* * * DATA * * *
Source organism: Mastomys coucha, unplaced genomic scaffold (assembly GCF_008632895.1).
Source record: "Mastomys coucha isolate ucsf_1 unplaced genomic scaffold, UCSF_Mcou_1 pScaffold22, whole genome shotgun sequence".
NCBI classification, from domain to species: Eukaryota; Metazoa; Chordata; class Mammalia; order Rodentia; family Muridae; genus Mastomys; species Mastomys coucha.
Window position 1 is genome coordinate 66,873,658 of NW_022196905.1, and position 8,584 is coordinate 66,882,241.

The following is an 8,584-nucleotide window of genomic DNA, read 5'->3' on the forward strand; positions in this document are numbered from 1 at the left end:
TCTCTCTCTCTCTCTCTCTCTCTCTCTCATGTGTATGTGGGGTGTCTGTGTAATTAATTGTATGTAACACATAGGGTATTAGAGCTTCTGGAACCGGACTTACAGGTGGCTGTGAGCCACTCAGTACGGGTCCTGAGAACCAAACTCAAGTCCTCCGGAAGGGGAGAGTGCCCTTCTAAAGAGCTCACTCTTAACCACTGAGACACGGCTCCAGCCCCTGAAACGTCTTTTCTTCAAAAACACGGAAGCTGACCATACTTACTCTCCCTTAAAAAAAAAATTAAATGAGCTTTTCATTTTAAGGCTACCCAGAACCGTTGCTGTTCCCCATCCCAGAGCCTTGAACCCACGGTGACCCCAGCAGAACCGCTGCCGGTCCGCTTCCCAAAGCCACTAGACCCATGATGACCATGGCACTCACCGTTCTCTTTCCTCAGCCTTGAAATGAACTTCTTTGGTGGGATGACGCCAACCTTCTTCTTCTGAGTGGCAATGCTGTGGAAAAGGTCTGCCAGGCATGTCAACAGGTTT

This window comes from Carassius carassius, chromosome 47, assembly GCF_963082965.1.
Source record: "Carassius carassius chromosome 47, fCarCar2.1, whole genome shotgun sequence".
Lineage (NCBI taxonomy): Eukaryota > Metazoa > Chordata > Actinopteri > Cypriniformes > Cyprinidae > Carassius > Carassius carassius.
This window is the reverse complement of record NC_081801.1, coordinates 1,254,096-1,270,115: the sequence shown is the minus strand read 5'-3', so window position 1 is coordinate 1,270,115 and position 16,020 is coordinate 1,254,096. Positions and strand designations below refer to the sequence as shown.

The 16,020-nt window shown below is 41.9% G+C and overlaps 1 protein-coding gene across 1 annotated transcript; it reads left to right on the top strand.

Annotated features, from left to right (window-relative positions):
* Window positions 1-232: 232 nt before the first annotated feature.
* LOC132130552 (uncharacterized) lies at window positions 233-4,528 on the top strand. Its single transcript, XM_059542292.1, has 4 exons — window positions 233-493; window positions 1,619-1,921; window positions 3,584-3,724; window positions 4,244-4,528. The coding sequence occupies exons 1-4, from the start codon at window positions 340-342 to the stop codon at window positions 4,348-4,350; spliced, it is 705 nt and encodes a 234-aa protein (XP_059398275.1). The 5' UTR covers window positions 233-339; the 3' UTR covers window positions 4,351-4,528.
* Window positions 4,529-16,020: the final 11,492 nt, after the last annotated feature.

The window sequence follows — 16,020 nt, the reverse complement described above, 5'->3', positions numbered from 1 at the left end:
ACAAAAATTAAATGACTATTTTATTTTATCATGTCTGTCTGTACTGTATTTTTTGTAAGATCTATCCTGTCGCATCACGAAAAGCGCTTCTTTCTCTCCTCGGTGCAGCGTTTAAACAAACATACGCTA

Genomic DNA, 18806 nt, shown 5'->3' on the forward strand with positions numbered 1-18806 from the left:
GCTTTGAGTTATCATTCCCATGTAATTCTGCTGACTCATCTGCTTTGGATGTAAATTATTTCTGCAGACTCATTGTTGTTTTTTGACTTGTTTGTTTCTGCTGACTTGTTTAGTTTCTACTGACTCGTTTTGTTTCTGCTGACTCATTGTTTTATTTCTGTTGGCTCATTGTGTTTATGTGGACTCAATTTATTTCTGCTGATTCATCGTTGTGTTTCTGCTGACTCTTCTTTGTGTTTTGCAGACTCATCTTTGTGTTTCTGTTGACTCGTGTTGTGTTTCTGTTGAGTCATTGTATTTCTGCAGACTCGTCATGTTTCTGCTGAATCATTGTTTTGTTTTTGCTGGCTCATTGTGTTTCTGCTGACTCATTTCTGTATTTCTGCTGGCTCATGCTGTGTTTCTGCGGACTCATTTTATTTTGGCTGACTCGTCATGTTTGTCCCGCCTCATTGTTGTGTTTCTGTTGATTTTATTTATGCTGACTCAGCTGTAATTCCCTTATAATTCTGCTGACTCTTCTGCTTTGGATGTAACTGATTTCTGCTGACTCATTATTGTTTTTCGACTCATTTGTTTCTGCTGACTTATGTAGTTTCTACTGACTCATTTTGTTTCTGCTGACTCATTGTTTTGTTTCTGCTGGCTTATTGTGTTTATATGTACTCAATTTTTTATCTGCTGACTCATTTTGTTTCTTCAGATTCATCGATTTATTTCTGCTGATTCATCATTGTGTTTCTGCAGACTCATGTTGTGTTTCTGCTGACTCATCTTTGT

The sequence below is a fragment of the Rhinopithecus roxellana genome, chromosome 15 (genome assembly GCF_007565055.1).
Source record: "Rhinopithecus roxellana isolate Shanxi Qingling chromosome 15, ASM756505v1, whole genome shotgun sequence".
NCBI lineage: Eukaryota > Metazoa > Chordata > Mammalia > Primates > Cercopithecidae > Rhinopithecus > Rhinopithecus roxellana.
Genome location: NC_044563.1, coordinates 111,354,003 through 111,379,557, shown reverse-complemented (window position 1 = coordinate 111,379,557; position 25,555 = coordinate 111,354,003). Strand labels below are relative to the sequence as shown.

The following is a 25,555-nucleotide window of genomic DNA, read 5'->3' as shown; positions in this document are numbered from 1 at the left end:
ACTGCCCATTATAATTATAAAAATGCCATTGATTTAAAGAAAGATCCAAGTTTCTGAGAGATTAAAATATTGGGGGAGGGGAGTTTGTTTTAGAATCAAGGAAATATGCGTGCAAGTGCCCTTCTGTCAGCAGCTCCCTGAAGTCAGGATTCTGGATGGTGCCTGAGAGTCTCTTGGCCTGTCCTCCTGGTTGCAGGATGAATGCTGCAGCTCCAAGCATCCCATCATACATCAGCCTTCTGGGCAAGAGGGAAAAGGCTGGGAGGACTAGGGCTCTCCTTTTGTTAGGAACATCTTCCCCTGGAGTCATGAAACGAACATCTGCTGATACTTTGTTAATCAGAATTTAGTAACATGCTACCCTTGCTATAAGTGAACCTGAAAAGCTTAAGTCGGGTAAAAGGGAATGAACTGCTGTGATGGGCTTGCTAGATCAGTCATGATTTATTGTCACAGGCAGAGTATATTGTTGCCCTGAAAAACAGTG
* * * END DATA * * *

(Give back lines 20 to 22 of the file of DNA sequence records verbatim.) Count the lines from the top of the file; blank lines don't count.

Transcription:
The sequence below is a fragment of the Rhinopithecus roxellana genome, chromosome 15 (genome assembly GCF_007565055.1).
Source record: "Rhinopithecus roxellana isolate Shanxi Qingling chromosome 15, ASM756505v1, whole genome shotgun sequence".
NCBI lineage: Eukaryota > Metazoa > Chordata > Mammalia > Primates > Cercopithecidae > Rhinopithecus > Rhinopithecus roxellana.